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The winner takes it all

Sonia's move has been a master-stroke to checkmate her opponents as also to cover up for the political mismanagement of incompetent colleagues, writes Pankaj Vohra.

india Updated: Apr 21, 2006 19:58 IST

Sonia Gandhi has once again emerged winner. By resigning from her Lok Sabha seat as well as the chairpersonship of the National Advisory Council, she has demonstrated that she holds principle over position. She has also shown that if you actually wish to serve the people, you can do so even without acquiring a post. For a person who renounced power by refusing the prime ministership, the post of the NAC chief was hardly a position from which she was likely to benefit. It needs little intelligence to figure out that the NAC chairperson’s job is lesser than that of the prime minister — if she could refuse that, she had no difficulty in leaving this either. And because she thought that resignation was the right thing to do, she quit notwithstanding the tall claims of the opposition, particularly the BJP, that they succeeded in cornering her.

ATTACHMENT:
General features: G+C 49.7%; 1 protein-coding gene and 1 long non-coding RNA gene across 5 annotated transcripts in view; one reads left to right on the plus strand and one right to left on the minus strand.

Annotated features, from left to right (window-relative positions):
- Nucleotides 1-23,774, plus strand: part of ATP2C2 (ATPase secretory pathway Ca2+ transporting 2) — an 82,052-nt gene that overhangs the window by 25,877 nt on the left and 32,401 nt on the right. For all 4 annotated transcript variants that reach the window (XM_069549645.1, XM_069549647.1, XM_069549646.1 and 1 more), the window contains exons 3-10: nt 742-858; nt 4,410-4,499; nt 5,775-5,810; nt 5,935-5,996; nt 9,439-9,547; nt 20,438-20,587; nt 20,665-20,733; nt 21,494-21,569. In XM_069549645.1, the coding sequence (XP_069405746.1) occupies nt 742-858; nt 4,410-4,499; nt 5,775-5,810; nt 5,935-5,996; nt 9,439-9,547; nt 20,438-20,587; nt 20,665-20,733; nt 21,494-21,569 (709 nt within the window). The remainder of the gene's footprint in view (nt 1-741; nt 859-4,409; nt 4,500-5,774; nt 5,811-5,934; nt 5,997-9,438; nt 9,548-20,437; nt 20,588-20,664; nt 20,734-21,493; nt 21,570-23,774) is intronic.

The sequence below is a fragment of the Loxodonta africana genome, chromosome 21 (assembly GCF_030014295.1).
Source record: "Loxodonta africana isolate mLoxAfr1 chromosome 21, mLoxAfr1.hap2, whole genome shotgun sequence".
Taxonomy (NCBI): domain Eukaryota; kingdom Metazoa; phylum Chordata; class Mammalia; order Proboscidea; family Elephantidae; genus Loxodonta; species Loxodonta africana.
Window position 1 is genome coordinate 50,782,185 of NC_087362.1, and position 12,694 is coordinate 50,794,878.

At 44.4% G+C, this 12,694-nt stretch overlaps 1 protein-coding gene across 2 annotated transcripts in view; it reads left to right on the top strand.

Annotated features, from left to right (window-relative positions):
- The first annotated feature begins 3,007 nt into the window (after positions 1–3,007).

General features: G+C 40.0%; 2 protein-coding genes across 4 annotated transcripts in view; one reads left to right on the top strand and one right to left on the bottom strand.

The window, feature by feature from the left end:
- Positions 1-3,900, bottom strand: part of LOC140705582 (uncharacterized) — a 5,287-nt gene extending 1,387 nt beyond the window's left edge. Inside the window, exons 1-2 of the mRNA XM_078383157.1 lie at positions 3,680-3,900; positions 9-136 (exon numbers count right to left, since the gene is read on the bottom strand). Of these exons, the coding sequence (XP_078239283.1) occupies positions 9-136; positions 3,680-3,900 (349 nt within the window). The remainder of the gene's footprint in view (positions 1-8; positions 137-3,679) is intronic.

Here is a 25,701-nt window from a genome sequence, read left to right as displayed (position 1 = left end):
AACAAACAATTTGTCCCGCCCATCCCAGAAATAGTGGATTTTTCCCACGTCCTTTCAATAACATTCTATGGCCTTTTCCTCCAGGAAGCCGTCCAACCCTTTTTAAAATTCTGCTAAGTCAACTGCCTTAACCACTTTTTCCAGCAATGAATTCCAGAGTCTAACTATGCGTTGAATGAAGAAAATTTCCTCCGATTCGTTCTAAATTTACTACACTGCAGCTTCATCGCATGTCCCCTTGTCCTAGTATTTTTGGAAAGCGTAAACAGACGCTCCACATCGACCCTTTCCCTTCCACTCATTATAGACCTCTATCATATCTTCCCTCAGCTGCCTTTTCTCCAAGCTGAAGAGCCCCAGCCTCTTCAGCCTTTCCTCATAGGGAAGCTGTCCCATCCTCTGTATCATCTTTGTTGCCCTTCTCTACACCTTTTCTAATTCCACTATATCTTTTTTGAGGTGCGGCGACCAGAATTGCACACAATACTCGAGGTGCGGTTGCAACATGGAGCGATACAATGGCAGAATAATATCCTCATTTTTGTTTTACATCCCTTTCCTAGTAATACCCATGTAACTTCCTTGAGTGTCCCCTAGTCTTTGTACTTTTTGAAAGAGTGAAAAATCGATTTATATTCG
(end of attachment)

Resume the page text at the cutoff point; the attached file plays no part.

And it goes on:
It is not only foolish to think that the resignation has made Sonia weaker or that the Congress has been put on the mat. The opposition does not seem to realise that in this country, anyone who renounces power is respected and revered. Those who hanker after office are not held in the same kind of esteem. What separates Sonia from the ordinary politician is that she has the grace and the moral strength to renounce positions. She is at peace with herself when she takes the correct decision and does not get pressurised by lesser mortals, who, to consolidate their positions, may want her to accept greater responsibility. Unlike some in the opposition, she has no secret ambition to be PM.